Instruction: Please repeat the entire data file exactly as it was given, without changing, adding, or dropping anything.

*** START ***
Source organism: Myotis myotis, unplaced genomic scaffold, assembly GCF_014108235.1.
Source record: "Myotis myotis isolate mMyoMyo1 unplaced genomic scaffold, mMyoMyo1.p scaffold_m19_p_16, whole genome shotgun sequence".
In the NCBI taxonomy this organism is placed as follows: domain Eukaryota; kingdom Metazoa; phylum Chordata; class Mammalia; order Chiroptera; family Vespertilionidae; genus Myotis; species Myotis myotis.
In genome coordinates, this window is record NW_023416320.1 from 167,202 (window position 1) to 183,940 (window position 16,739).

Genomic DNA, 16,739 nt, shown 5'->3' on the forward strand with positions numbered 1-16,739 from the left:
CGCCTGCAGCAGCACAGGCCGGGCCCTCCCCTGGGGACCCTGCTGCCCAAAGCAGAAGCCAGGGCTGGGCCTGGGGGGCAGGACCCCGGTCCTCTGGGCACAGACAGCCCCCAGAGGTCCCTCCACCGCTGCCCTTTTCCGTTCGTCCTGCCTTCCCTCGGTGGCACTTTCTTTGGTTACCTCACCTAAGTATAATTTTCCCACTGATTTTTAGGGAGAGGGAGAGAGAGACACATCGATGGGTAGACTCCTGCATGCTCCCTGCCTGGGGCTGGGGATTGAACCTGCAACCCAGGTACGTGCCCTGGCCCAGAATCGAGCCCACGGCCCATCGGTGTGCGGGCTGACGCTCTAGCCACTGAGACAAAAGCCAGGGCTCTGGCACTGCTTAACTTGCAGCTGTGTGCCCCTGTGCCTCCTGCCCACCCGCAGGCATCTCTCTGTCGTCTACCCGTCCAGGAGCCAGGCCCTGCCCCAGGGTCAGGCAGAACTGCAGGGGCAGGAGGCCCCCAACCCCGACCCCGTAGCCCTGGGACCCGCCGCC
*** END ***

Source organism: Myotis myotis, unplaced genomic scaffold, assembly GCF_014108235.1.
Source record: "Myotis myotis isolate mMyoMyo1 unplaced genomic scaffold, mMyoMyo1.p scaffold_m19_p_16, whole genome shotgun sequence".
In the NCBI taxonomy this organism is placed as follows: domain Eukaryota; kingdom Metazoa; phylum Chordata; class Mammalia; order Chiroptera; family Vespertilionidae; genus Myotis; species Myotis myotis.
In genome coordinates, this window is record NW_023416320.1 from 167,202 (window position 1) to 183,940 (window position 16,739).

Genomic DNA, 16,739 nt, shown 5'->3' on the forward strand with positions numbered 1-16,739 from the left:
CGCCTGCAGCAGCACAGGCCGGGCCCTCCCCTGGGGACCCTGCTGCCCAAAGCAGAAGCCAGGGCTGGGCCTGGGGGGCAGGACCCCGGTCCTCTGGGCACAGACAGCCCCCAGAGGTCCCTCCACCGCTGCCCTTTTCCGTTCGTCCTGCCTTCCCTCGGTGGCACTTTCTTTGGTTACCTCACCTAAGTATAATTTTCCCACTGATTTTTAGGGAGAGGGAGAGAGAGACACATCGATGGGTAGACTCCTGCATGCTCCCTGCCTGGGGCTGGGGATTGAACCTGCAACCCAGGTACGTGCCCTGGCCCAGAATCGAGCCCACGGCCCATCGGTGTGCGGGCTGACGCTCTAGCCACTGAGACAAAAGCCAGGGCTCTGGCACTGCTTAACTTGCAGCTGTGTGCCCCTGTGCCTCCTGCCCACCCGCAGGCATCTCTCTGTCGTCTACCCGTCCAGGAGCCAGGCCCTGCCCCAGGGTCAGGCAGAACTGCAGGGGCAGGAGGCCCCCAACCCCGACCCCGTAGCCCTGGGACCCGCCGCC